Also, if the only way to show causation is through a controlled experiment, how did people manage to know anything at all about causation prior to the advent of modern science. Presumably people knew of the connection between, say, sex and babies or getting mauled by a tiger and dying long before there were controlled experiments on the subject. Were they all just making foolish inferences? (Actually, have there been controlled experiments on the subject? Maybe we're the only making the foolish inferences).

Floccina writes:

A strong correlation may not be much evidence of causation but a strong lack of correlation can be strong evidence of a lack of causation.

David Jinkins writes:

Correlation does not imply causation. If you create pairs of completely unrelated random time series then compare them, many will have high correlation coefficients. This is the famous result of Nelson and Plosser (I can't find a copy online):

"Trends and Random Walks in Macroeconomic Time Series" (with Charles R. Nelson), Journal of Monetary Economics, 1982.

More intuitively, if I go data mining and find that historically every time the Rolling Stones have played in Chicago a panda has died, it doesn't mean that environmentalists should boycott Stones concerts.

Blackadder writes:

If panda deaths are correlated with Rolling Stones concerts, or ice cream sales are correlated with rapes, people aren't generally going to be inclined to say that the concerts caused the deaths or the sales caused the rapes (note though, a person's skepticism in this regard has very little to do with the fact that the correlation didn't emerge out of a controlled experiment. If you did a controlled experiment that found the same results, most people would still be hesitant to attribute causation).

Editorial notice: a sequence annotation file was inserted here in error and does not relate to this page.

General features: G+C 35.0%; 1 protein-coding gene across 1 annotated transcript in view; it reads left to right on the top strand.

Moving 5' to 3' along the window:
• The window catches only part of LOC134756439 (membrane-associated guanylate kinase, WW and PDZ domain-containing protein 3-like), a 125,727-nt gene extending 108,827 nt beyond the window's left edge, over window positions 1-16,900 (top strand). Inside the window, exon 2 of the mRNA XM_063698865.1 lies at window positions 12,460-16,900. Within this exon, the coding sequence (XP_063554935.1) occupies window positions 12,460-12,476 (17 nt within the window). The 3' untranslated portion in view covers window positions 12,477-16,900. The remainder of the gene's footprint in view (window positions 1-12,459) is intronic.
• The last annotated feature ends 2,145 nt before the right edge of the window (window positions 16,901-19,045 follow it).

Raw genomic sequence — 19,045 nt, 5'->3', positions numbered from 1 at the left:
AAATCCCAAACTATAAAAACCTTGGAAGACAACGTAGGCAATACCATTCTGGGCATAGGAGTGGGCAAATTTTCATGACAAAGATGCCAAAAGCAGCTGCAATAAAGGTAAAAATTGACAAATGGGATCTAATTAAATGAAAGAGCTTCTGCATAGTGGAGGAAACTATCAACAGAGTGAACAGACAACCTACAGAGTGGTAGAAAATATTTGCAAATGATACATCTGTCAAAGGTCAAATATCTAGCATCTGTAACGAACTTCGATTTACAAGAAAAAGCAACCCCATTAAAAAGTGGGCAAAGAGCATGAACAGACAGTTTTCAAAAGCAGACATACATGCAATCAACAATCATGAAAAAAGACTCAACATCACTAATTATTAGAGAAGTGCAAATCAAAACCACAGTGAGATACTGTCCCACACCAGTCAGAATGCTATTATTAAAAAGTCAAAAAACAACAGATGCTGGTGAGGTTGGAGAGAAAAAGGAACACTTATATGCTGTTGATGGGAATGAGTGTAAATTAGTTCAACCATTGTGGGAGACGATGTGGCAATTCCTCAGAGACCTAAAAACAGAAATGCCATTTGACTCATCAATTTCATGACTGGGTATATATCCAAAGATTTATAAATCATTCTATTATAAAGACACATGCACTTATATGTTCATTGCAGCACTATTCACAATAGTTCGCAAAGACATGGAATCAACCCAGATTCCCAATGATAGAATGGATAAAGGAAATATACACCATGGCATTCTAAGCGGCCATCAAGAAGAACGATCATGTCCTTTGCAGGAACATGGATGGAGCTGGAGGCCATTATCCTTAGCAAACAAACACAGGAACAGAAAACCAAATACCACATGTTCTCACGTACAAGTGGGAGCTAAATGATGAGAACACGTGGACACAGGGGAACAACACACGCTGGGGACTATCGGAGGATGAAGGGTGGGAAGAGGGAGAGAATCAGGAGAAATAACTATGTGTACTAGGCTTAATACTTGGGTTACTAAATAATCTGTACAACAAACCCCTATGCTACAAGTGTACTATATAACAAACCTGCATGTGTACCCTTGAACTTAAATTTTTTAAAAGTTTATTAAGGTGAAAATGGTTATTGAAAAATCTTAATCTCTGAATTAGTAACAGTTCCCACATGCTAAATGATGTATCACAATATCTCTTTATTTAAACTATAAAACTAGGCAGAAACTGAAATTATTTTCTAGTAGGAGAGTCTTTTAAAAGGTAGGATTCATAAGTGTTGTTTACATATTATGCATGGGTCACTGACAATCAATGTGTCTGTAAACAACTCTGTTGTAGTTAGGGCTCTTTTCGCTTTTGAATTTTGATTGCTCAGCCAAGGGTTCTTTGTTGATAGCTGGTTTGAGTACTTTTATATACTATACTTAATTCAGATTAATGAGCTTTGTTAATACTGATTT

The reason for this hesitancy, I think, is two fold. First, we have certain ideas about how the world works, and according to those ideas, playing Ruby Tuesday doesn't kill pandas and selling ice cream doesn't cause rapes. Second, the less data points we have, the more likely we are to chalk a correlation up to mere coincidence. Presumably, if the connection between panda deaths and Stones concerts happened often enough, we would start looking for a causal explanation even if it weren't readily apparent (perhaps one of the zoo keepers is demented, and whenever the Stones come to town he hears voices telling him to kill a panda). In the case of ice cream and rape, for example, it turns out there is a connection: warm weather.

Byron Schlomach writes:

Well, here's another little econometrics lesson. Let's talk macroeconomics. Total Real GDP is correlated to population. Because we tend to see population rise over time, we also tend to see Real GDP rise over time.

Now suppose I run an OLS regression on a time series of population and Real GDP for a given nation and it shows a strong correlation between these two variables. I suppose the "Kling judgment" would be that causation and correlation are two different things. These are time series and, therefore, suspect. I suppose this sounds sophisticated, but it would also be....WRONG.

Bill Drissel writes:

Dr Kling,
The reason correlation isn't causation is because every monotonic time sequence is correlated (positively or negatively) with every other monotonic time sequence that happened at the same time. Furthermore, if you allow:

*time shifting (CO2 rises xxx years after an increase in temperature) and

*time scaling (gasoline prices rise quickly in response to crude oil price increases but decline much more slowly in response to crude price declines)

then every monotonic sequence is correlated with every other monotonic sequence.

I believe this observation is original.

Bill Drissel